Giving knowledge new life – the meat of the story

In my last article we talked about building the skeleton that supports a great case study. We learnt that good communication starts with understanding who you are talking to, what you want to tell them and why it’s important that they understand or agree with you.

Now we’re ready to talk about data.

It’s such a dusty word for what is the juicy brilliance of your case study. It’s the evidence that you use to support your story.

Perhaps you have collected quantitative data; numbers and facts. To make the most of this kind of data, present not only tables, graphs and statistics that describe the results of your activity, but also explain why these results are important.

For example, if I could say that 23 babies were born at a regional health centre in the last year, it would be more compelling to add that this means that most of the local pregnant women were able to have their babies in their own community.

Perhaps you also have qualitative data? This could be a collection of stories, images, quotes, findings and experiences involving the case study’s project and participants. If quantitative data is case study gold, then qualitative data is the fairy dust that makes them fly.

For example, tell the story of one of the mums who gave birth at the regional health centre. Describe how being at her local hospital meant that her whole family could share this wonderful experience and welcome a fourth generation into the community.

The key to compelling data is to make it clear, interesting and relevant to your message and your audience.

So now you know who you’re speaking to and why. And you’ve collected a lot of content to tell your story. Now it’s time to consider the form of your case study; whether it is written, audio or visual.   

In all cases you should consider the context in which your audience is getting the story. Which format do you think will best communicate the vital information and influence your audience? Is it a written document, a podcast, a film or TV show? Or is it something else entirely?

Maybe your case study would be best using sound and images. Perhaps you have a class of effervesant prep kids who can tell you about what they learned in fire education class and how they then taught their family those fire safety skills. Perhaps you are demonstrating the effects of sustainable practice in community gardens. Or perhaps you have a couple of articulate experts who can talk about their project in an entertaining way. Or perhaps you want to use these case studies as part of a presentation, or include in a tool kit to help others learn.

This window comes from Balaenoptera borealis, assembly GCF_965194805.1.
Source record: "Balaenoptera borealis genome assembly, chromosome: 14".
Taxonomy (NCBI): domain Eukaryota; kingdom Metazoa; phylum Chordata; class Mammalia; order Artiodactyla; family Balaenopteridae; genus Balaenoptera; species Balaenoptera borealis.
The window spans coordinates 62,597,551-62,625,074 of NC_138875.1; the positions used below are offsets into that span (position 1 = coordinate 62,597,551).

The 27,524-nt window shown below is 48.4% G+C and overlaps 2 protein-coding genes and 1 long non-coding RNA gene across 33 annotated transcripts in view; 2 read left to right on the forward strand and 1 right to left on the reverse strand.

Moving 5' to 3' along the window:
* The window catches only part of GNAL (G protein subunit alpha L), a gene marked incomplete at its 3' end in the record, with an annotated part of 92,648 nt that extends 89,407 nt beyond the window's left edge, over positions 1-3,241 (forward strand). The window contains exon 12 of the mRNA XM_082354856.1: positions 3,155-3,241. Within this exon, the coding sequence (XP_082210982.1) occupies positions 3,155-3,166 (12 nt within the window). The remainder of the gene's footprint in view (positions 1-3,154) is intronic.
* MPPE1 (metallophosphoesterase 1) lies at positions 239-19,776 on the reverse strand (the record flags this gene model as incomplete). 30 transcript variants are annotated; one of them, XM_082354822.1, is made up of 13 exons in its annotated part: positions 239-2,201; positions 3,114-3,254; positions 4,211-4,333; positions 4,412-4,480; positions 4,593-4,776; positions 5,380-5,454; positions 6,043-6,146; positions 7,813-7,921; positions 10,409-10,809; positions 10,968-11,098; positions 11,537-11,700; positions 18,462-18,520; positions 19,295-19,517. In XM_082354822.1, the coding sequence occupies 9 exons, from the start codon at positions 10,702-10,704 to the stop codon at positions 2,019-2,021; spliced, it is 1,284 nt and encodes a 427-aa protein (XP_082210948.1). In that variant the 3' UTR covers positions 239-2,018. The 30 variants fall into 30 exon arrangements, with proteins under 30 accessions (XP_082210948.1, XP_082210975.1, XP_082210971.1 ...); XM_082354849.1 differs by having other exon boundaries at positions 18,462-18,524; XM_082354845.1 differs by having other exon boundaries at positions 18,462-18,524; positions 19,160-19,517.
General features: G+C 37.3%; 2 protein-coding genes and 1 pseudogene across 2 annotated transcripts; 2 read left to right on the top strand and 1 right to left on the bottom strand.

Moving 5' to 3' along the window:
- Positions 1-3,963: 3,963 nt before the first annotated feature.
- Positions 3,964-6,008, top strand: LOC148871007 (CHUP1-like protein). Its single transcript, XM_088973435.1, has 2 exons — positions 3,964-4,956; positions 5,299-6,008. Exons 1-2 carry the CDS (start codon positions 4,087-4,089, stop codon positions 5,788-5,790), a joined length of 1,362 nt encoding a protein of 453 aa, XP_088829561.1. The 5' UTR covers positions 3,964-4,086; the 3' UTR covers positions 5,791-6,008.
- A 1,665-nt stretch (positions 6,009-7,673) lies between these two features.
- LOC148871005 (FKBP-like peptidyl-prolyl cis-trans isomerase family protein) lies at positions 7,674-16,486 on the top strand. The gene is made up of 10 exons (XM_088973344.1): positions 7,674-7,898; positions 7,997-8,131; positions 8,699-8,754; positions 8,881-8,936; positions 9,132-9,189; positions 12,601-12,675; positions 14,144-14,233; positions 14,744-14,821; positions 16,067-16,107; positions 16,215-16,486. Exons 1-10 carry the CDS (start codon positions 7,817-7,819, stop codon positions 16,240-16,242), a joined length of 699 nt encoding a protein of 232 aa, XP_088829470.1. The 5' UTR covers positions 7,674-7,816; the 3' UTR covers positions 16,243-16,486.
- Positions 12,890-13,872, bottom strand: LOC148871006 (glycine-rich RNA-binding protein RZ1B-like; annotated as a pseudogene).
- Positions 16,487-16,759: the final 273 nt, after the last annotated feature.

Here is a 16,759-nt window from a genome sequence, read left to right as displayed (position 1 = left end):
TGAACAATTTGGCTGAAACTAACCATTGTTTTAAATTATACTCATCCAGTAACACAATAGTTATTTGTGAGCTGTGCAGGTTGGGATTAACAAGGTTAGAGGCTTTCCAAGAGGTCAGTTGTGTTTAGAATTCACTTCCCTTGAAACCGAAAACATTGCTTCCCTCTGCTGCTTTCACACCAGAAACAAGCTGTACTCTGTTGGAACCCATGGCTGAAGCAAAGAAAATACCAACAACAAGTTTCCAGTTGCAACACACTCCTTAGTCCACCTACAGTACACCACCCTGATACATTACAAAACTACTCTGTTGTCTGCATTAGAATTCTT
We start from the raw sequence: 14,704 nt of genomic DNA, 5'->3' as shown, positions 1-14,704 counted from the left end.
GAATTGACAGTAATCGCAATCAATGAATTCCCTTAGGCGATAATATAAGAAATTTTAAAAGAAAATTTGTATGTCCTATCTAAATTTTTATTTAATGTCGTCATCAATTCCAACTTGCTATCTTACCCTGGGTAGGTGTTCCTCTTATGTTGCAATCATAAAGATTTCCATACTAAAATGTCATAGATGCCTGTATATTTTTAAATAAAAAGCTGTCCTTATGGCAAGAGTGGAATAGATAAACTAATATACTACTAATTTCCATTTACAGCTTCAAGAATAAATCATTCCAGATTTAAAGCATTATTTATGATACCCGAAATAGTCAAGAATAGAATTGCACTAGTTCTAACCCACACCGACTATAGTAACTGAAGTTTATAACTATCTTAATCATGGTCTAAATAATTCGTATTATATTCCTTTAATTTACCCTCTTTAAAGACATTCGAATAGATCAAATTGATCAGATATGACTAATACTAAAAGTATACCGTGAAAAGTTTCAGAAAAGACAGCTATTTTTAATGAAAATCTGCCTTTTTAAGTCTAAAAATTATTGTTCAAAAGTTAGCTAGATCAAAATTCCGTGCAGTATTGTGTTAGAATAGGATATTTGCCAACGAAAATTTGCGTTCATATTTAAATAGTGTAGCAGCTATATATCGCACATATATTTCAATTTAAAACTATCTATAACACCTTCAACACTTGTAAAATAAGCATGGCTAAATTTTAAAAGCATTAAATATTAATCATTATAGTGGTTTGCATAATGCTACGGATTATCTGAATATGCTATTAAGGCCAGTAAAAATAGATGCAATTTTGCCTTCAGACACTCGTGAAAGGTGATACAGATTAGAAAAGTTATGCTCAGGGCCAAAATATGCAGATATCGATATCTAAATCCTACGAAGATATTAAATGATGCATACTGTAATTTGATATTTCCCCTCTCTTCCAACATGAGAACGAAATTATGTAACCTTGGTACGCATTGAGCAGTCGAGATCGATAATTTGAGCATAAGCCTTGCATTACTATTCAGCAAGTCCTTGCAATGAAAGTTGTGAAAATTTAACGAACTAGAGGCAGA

Regardless of the format you should think about your language, or tone of voice.

We all have many ways of speaking. Think about how you might say something in a text message compared to a written letter, or on a phone call. The way that you use language depends on its context. And different language styles influence the perception of the information.

For argument’s sake, let’s say that it’s a written case study. You then have a choice of what style of written case study.

Perhaps it could be like a magazine feature article. You’ll need to consider; what kind of magazine? The Age’s Sunday Life? The Big Issue? The Milawa Cheesemongers’ Association Newsletter? (I made that last one up. Although if it does exist I’d like to subscribe as a friend of cheese, please.) Because I would suggest that all of these publications write for different audiences.

Or perhaps you are interested in a more classic case study style? Let’s see how these two styles might interpret the same information differently:

Original text (dry, dense and technical text) – When I say original, I made that up too. In fact, all of these language examples are fictional.

Whilst 89.5% of the parents participating in the ‘Now we’re a family’ program displayed a significant degree of increased awareness of the issues surrounding PWAW, namely gender power imbalances and entrenched gender stereotypes – demonstrating that the program addresses the key determinants of violence against women – 89.34% of parents also expressed a higher satisfaction in their relationships and in transition into parenthood.

Classic Case Study (clear, pragmatic and structured)
Outcomes
The majority of parents in the ‘Now we’re a family’ program experienced:

  • Increased self-awareness and understanding of gender equality and roles
  • Improvement in their relationship
  • Improvement in their parenting skills

Magazine (In the style of The Big Issue; warm, moving and personal)
The ‘Now we’re a family’ program changes lives. David says, “I’d say I was a pretty hands on dad before, but now I’m definitely not as afraid to look after my baby. I really understand now what my partner is going through and we talk about things a lot more. And I love it. There’s a real sense that we’re doing this as a team. I tell all the blokes at work they should do this program. It’s awesome!”

You can see in that last paragraph that personal stories provide a lot of impact. You can hear the energy and enthusiasm in David’s voice and you how the program has touched his life. Using real stories provides the reader someone with whom they can identify. When the quote is relevant and clear, it can validate other information in a way that is warm and compelling.

At the heart of it all is a good idea that you want to share. Remember who you want to talk to and why. Collect your information and think about what is the best format for your message and its audience. Then use language to influence the perception of the information.

If you can tell that story clearly using an interesting case study that engages your audience, then you give your knowledge a new life.

– Cressida B

Check out more stories in the category: Knowledge Bank